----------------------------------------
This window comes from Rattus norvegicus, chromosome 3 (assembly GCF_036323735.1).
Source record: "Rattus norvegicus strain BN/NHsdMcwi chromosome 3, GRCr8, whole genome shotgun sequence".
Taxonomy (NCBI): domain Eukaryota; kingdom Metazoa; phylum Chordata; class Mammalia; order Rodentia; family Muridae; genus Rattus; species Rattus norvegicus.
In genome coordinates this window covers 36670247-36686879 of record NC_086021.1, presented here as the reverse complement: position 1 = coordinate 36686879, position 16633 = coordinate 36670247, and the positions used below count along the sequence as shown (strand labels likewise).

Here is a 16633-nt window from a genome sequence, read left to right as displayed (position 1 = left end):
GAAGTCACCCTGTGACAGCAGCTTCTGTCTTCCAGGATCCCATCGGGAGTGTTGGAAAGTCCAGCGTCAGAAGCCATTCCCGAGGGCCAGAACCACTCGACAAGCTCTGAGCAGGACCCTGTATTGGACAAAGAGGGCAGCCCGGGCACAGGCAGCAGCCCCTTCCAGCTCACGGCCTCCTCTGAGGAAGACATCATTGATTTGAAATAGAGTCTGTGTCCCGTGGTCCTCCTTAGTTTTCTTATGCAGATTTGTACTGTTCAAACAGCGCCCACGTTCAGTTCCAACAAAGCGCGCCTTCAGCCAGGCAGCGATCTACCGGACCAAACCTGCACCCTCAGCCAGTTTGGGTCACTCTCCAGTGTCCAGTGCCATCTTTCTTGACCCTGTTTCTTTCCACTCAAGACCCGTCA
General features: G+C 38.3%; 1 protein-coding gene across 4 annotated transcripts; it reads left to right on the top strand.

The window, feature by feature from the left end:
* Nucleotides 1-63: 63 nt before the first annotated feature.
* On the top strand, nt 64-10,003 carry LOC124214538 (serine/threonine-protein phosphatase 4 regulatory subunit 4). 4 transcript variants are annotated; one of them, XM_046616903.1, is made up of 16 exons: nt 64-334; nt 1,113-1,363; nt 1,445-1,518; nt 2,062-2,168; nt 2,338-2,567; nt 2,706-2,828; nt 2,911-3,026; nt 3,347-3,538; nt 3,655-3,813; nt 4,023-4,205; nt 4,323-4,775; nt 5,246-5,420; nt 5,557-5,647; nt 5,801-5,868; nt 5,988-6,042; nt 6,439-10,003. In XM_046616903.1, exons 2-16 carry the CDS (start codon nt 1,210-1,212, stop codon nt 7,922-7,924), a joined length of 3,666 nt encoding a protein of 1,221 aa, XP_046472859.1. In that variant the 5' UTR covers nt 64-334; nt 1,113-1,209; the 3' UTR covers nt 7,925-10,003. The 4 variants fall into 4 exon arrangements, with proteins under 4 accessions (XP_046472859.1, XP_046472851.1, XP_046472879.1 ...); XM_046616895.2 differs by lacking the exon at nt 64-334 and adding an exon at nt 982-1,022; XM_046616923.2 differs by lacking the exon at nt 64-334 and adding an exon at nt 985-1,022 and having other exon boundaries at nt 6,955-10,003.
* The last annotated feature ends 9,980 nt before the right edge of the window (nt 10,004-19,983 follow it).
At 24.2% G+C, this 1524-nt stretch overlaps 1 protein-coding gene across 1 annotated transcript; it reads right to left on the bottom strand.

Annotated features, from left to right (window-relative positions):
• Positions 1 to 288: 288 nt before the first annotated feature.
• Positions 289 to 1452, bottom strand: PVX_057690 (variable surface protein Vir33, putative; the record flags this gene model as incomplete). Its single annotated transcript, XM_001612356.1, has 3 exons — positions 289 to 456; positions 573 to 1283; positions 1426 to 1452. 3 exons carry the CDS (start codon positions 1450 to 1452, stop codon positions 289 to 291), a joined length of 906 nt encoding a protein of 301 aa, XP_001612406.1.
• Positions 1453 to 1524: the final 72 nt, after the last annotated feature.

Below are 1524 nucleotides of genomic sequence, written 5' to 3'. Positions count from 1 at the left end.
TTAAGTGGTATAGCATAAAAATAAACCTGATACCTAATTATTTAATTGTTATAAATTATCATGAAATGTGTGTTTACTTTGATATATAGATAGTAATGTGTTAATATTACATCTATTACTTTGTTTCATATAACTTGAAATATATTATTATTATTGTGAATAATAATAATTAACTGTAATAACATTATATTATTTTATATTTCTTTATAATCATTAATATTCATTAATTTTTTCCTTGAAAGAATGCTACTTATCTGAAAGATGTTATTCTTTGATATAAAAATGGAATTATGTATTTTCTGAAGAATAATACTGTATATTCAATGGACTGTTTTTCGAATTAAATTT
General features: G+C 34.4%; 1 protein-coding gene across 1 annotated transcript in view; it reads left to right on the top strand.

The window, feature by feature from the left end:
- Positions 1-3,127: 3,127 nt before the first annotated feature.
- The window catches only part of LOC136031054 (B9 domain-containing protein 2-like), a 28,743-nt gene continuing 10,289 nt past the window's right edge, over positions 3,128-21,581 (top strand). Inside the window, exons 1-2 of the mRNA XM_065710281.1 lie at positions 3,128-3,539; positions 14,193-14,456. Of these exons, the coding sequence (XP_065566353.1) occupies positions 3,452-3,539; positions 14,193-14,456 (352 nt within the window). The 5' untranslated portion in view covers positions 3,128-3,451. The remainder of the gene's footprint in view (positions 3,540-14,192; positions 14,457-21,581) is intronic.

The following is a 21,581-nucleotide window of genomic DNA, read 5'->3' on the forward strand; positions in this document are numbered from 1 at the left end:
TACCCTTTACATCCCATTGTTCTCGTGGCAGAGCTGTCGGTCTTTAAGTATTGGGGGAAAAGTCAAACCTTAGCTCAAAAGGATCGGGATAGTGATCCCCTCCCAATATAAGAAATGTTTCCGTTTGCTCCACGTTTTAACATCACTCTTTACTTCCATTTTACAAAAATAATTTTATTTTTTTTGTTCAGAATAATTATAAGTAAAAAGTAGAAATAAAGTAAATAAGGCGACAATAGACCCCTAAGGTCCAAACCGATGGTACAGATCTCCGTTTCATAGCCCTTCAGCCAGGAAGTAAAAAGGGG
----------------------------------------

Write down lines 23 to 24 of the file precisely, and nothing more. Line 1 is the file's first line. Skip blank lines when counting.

The following is a 21,581-nucleotide window of genomic DNA, read 5'->3' on the forward strand; positions in this document are numbered from 1 at the left end:
TACCCTTTACATCCCATTGTTCTCGTGGCAGAGCTGTCGGTCTTTAAGTATTGGGGGAAAAGTCAAACCTTAGCTCAAAAGGATCGGGATAGTGATCCCCTCCCAATATAAGAAATGTTTCCGTTTGCTCCACGTTTTAACATCACTCTTTACTTCCATTTTACAAAAATAATTTTATTTTTTTTGTTCAGAATAATTATAAGTAAAAAGTAGAAATAAAGTAAATAAGGCGACAATAGACCCCTAAGGTCCAAACCGATGGTACAGATCTCCGTTTCATAGCCCTTCAGCCAGGAAGTAAAAAGGGG